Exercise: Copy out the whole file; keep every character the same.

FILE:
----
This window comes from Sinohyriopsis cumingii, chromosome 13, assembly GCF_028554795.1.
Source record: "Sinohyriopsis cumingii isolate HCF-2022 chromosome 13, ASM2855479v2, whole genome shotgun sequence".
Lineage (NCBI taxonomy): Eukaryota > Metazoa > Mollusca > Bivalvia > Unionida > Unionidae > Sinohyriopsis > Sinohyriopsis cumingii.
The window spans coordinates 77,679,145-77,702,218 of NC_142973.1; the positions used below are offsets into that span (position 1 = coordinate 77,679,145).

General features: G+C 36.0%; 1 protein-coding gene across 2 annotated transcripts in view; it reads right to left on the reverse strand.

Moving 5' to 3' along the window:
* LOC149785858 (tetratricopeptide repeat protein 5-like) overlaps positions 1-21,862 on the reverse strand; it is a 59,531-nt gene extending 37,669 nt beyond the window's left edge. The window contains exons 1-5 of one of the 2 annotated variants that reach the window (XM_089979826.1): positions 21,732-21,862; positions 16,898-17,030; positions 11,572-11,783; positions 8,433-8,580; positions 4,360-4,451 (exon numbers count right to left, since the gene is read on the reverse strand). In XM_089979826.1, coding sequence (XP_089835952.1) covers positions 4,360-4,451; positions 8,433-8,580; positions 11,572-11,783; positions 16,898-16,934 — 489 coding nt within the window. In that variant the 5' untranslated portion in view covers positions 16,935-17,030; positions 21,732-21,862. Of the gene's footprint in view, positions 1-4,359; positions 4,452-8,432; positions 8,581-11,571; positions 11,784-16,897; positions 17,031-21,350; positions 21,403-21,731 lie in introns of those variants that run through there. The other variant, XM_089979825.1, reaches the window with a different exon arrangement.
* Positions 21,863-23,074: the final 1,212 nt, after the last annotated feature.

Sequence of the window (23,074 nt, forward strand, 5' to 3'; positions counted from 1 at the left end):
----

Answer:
This window comes from Sinohyriopsis cumingii, chromosome 13, assembly GCF_028554795.1.
Source record: "Sinohyriopsis cumingii isolate HCF-2022 chromosome 13, ASM2855479v2, whole genome shotgun sequence".
Lineage (NCBI taxonomy): Eukaryota > Metazoa > Mollusca > Bivalvia > Unionida > Unionidae > Sinohyriopsis > Sinohyriopsis cumingii.
The window spans coordinates 77,679,145-77,702,218 of NC_142973.1; the positions used below are offsets into that span (position 1 = coordinate 77,679,145).

General features: G+C 36.0%; 1 protein-coding gene across 2 annotated transcripts in view; it reads right to left on the reverse strand.

Moving 5' to 3' along the window:
* LOC149785858 (tetratricopeptide repeat protein 5-like) overlaps positions 1-21,862 on the reverse strand; it is a 59,531-nt gene extending 37,669 nt beyond the window's left edge. The window contains exons 1-5 of one of the 2 annotated variants that reach the window (XM_089979826.1): positions 21,732-21,862; positions 16,898-17,030; positions 11,572-11,783; positions 8,433-8,580; positions 4,360-4,451 (exon numbers count right to left, since the gene is read on the reverse strand). In XM_089979826.1, coding sequence (XP_089835952.1) covers positions 4,360-4,451; positions 8,433-8,580; positions 11,572-11,783; positions 16,898-16,934 — 489 coding nt within the window. In that variant the 5' untranslated portion in view covers positions 16,935-17,030; positions 21,732-21,862. Of the gene's footprint in view, positions 1-4,359; positions 4,452-8,432; positions 8,581-11,571; positions 11,784-16,897; positions 17,031-21,350; positions 21,403-21,731 lie in introns of those variants that run through there. The other variant, XM_089979825.1, reaches the window with a different exon arrangement.
* Positions 21,863-23,074: the final 1,212 nt, after the last annotated feature.

Sequence of the window (23,074 nt, forward strand, 5' to 3'; positions counted from 1 at the left end):